Claiming deduction for donations
The taxpayer is required to fill in details of the donee in the income-tax return for availing deduction. These details include name, address, Permanent Account Number (tax identification number), amount of donation etc.
The Union Budget 2020 has proposed to simplify this process and make this claim hassle-free for the taxpayers. Accordingly, the donee’s information would be pre-filled in the donor’s income-tax return on the basis of information of donations furnished by the donee.
Can donations be made part of corporate social responsibility (CSR) programme?
The Companies Act, 2013 which regulates the companies in India had introduced mandatory CSR contributions for prescribed companies. These CSR expenses incurred are however, not eligible as deductible business expenditure in the tax return. Therefore, companies chose to make donations and disclose the same as part of their CSR activity. This fulfils their obligation of CSR contribution, and also claim the donations made as deductible expenditure, otherwise not available.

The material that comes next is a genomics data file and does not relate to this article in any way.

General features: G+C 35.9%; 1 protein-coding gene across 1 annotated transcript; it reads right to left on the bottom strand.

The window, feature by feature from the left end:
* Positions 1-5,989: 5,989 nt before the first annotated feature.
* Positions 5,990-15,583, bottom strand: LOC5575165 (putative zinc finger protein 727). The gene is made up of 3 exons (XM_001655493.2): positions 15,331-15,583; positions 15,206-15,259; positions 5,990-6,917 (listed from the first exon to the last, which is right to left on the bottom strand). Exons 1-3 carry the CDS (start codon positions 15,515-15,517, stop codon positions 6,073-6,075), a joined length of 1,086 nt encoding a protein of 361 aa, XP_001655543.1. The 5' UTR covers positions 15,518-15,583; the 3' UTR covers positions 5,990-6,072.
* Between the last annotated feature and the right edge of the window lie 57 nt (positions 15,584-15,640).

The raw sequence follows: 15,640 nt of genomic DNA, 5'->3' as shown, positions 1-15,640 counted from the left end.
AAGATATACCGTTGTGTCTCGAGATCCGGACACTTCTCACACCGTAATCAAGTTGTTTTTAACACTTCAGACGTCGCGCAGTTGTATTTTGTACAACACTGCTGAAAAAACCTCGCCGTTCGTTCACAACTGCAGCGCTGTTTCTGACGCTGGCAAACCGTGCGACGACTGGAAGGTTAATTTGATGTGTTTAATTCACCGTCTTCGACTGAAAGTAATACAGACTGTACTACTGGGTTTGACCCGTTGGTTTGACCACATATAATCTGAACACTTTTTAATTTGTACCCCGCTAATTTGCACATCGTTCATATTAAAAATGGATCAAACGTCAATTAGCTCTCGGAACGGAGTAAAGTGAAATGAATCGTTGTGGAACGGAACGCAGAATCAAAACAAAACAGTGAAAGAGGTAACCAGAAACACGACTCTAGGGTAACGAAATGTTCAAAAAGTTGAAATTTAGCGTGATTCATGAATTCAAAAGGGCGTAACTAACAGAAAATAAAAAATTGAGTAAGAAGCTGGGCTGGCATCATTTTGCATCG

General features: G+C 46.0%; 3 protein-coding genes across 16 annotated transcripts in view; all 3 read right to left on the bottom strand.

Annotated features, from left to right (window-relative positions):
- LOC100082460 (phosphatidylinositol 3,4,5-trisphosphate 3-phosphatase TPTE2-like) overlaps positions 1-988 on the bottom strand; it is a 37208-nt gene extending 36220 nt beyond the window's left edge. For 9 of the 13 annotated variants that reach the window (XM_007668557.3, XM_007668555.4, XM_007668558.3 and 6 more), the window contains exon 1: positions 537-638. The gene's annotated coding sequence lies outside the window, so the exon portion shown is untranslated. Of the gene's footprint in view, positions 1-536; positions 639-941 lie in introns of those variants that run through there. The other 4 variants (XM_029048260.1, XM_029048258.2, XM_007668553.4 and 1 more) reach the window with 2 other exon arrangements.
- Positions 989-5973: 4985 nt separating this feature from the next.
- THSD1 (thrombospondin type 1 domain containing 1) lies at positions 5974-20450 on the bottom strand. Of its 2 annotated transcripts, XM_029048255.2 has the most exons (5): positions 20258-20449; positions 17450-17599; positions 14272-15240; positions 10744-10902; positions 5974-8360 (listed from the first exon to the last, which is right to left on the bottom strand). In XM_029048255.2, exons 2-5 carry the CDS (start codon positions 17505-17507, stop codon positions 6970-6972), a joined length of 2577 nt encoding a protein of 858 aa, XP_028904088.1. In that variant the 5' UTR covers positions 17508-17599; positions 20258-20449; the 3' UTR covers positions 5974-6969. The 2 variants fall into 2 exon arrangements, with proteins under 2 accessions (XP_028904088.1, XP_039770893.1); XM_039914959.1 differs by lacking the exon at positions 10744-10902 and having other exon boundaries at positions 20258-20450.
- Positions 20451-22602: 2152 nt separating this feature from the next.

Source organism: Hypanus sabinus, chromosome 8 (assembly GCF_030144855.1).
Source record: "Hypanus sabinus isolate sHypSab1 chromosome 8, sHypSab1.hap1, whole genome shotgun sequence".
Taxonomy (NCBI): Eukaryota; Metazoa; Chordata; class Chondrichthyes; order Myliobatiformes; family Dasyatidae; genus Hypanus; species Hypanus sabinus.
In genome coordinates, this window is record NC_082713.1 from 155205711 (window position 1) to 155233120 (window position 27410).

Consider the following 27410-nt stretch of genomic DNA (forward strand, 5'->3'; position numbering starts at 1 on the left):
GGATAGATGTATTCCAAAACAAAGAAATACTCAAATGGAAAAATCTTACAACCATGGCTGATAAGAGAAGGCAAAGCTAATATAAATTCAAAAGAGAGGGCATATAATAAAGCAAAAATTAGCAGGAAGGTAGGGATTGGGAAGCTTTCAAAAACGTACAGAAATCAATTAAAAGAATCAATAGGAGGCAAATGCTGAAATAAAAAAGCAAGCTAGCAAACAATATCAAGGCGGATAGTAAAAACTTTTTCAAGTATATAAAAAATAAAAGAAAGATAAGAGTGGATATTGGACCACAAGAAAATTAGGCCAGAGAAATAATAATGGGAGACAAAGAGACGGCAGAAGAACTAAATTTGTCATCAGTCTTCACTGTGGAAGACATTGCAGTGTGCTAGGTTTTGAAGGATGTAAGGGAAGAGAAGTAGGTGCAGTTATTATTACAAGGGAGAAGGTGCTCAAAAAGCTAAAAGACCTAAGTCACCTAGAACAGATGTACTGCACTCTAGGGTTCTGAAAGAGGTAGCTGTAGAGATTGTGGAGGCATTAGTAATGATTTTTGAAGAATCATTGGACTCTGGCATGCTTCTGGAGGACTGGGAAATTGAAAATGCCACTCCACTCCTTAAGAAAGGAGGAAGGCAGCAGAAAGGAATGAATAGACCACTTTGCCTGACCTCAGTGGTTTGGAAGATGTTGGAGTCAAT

The controversy arises that while the donations can be claimed as deduction from the income, CSR expenses are disallowed under the Act. The argument advanced by the tax authorities is that donations are voluntary in nature, while the CSR contributions are legal obligations mandated by Companies Act. It is also contended that the intention of the government was never to allow deduction for CSR expenditure. In their view, this results in subsidizing the CSR expenditure. This has led to tax litigation. Therefore, donations grouped as CSR expenses are generally disallowed at the assessing officer level. A number of representations have been made to the government to favourably consider the CSR expenditure as deductible business expenditure under the domestic tax laws. However, there is no consensus yet.